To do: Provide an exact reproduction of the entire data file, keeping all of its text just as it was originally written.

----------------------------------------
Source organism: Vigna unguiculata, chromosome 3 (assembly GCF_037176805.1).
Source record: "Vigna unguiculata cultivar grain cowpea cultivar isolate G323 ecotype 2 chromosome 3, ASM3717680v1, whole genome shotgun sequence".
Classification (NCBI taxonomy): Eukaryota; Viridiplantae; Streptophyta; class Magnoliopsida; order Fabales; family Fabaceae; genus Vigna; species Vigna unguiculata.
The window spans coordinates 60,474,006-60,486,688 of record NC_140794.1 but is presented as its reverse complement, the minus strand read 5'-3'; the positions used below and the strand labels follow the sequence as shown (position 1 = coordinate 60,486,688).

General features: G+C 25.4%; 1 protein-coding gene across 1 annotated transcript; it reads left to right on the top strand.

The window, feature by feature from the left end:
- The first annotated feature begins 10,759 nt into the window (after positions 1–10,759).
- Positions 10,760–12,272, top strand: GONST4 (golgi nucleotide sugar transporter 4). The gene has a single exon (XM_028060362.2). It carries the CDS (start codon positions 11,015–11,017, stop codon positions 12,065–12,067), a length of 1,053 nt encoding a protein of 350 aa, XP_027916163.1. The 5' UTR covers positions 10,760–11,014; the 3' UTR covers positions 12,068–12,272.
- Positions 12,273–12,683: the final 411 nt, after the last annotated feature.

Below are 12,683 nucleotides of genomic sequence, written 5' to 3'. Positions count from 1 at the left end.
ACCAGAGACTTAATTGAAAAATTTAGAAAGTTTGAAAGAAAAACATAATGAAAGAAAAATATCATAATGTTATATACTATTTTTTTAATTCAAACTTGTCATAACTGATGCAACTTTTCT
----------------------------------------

Source organism: Vigna unguiculata, chromosome 3 (assembly GCF_037176805.1).
Source record: "Vigna unguiculata cultivar grain cowpea cultivar isolate G323 ecotype 2 chromosome 3, ASM3717680v1, whole genome shotgun sequence".
Classification (NCBI taxonomy): Eukaryota; Viridiplantae; Streptophyta; class Magnoliopsida; order Fabales; family Fabaceae; genus Vigna; species Vigna unguiculata.
The window spans coordinates 60,474,006-60,486,688 of record NC_140794.1 but is presented as its reverse complement, the minus strand read 5'-3'; the positions used below and the strand labels follow the sequence as shown (position 1 = coordinate 60,486,688).

General features: G+C 25.4%; 1 protein-coding gene across 1 annotated transcript; it reads left to right on the top strand.

The window, feature by feature from the left end:
- The first annotated feature begins 10,759 nt into the window (after positions 1–10,759).
- Positions 10,760–12,272, top strand: GONST4 (golgi nucleotide sugar transporter 4). The gene has a single exon (XM_028060362.2). It carries the CDS (start codon positions 11,015–11,017, stop codon positions 12,065–12,067), a length of 1,053 nt encoding a protein of 350 aa, XP_027916163.1. The 5' UTR covers positions 10,760–11,014; the 3' UTR covers positions 12,068–12,272.
- Positions 12,273–12,683: the final 411 nt, after the last annotated feature.

Below are 12,683 nucleotides of genomic sequence, written 5' to 3'. Positions count from 1 at the left end.
ACCAGAGACTTAATTGAAAAATTTAGAAAGTTTGAAAGAAAAACATAATGAAAGAAAAATATCATAATGTTATATACTATTTTTTTAATTCAAACTTGTCATAACTGATGCAACTTTTCT